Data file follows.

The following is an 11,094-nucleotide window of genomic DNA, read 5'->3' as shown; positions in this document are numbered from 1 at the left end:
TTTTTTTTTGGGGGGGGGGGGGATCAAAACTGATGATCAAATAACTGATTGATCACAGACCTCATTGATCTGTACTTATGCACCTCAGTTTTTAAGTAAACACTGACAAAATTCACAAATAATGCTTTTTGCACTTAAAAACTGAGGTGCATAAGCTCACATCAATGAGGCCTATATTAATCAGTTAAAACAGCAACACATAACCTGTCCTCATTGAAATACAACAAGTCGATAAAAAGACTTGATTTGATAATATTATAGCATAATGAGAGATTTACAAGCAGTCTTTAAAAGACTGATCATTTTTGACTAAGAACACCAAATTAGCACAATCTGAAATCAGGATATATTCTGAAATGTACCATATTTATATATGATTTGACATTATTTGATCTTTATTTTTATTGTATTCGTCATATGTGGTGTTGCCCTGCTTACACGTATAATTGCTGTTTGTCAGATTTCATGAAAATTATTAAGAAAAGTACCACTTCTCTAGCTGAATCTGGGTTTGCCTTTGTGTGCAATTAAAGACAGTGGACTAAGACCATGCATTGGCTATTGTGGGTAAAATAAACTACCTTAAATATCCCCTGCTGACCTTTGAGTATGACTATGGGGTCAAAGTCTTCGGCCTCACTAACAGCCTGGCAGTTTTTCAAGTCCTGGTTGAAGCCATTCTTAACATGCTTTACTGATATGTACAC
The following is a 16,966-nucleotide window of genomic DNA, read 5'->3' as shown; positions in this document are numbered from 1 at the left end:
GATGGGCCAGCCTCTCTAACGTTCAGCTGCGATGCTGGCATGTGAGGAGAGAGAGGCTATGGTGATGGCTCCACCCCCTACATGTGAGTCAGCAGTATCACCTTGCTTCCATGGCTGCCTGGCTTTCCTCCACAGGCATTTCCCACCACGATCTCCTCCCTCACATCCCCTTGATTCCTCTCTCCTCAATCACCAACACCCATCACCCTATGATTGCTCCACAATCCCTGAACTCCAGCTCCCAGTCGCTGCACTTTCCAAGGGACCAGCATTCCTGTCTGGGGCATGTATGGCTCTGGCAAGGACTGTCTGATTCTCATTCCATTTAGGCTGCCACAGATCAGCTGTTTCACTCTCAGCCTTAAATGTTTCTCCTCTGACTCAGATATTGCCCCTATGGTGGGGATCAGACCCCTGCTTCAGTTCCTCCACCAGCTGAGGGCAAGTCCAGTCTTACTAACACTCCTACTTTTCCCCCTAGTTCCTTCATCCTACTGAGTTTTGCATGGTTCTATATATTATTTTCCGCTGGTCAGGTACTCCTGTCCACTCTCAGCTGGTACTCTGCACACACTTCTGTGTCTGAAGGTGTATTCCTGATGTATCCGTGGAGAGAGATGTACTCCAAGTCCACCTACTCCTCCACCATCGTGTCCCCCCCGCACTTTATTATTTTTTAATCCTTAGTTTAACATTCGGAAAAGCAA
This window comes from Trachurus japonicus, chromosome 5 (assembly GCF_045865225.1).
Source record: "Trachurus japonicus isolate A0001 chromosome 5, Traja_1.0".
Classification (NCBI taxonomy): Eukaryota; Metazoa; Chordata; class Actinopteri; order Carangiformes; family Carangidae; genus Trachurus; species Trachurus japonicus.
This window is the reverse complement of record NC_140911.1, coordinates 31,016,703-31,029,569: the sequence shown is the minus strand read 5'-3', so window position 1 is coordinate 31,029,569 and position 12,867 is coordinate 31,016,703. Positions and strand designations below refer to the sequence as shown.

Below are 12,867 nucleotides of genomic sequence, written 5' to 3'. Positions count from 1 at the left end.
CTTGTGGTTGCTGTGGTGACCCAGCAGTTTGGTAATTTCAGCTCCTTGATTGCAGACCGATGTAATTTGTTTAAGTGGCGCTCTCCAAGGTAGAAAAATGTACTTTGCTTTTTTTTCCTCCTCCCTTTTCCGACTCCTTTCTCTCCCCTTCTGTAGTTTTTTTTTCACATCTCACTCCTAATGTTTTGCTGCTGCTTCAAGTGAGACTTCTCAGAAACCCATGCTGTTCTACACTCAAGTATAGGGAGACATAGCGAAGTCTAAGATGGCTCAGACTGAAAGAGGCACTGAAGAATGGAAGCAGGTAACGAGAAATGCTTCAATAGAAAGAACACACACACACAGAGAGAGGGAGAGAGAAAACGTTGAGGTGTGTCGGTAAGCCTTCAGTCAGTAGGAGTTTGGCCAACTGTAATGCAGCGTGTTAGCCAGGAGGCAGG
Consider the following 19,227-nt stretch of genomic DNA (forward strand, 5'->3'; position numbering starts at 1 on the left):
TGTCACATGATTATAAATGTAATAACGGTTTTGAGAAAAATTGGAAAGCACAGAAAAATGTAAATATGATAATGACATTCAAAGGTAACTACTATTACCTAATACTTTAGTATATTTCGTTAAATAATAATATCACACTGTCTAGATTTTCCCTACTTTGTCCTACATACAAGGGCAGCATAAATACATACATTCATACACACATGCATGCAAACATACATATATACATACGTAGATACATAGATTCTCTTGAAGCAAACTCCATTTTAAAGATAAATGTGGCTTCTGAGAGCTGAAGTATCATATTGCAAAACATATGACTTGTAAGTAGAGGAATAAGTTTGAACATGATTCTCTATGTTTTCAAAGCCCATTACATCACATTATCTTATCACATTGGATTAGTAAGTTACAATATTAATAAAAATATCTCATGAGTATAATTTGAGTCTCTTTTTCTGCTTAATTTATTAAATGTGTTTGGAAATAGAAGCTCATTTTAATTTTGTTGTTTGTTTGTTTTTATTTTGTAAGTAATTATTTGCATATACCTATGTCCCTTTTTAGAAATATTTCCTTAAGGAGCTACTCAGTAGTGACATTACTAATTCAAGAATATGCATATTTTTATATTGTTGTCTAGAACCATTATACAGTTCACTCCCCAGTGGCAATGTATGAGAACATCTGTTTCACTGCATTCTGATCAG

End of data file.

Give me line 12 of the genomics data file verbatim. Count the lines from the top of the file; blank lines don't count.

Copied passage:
TGTCACATGATTATAAATGTAATAACGGTTTTGAGAAAAATTGGAAAGCACAGAAAAATGTAAATATGATAATGACATTCAAAGGTAACTACTATTACCTAATACTTTAGTATATTTCGTTAAATAATAATATCACACTGTCTAGATTTTCCCTACTTTGTCCTACATACAAGGGCAGCATAAATACATACATTCATACACACATGCATGCAAACATACATATATACATACGTAGATACATAGATTCTCTTGAAGCAAACTCCATTTTAAAGATAAATGTGGCTTCTGAGAGCTGAAGTATCATATTGCAAAACATATGACTTGTAAGTAGAGGAATAAGTTTGAACATGATTCTCTATGTTTTCAAAGCCCATTACATCACATTATCTTATCACATTGGATTAGTAAGTTACAATATTAATAAAAATATCTCATGAGTATAATTTGAGTCTCTTTTTCTGCTTAATTTATTAAATGTGTTTGGAAATAGAAGCTCATTTTAATTTTGTTGTTTGTTTGTTTTTATTTTGTAAGTAATTATTTGCATATACCTATGTCCCTTTTTAGAAATATTTCCTTAAGGAGCTACTCAGTAGTGACATTACTAATTCAAGAATATGCATATTTTTATATTGTTGTCTAGAACCATTATACAGTTCACTCCCCAGTGGCAATGTATGAGAACATCTGTTTCACTGCATTCTGATCAG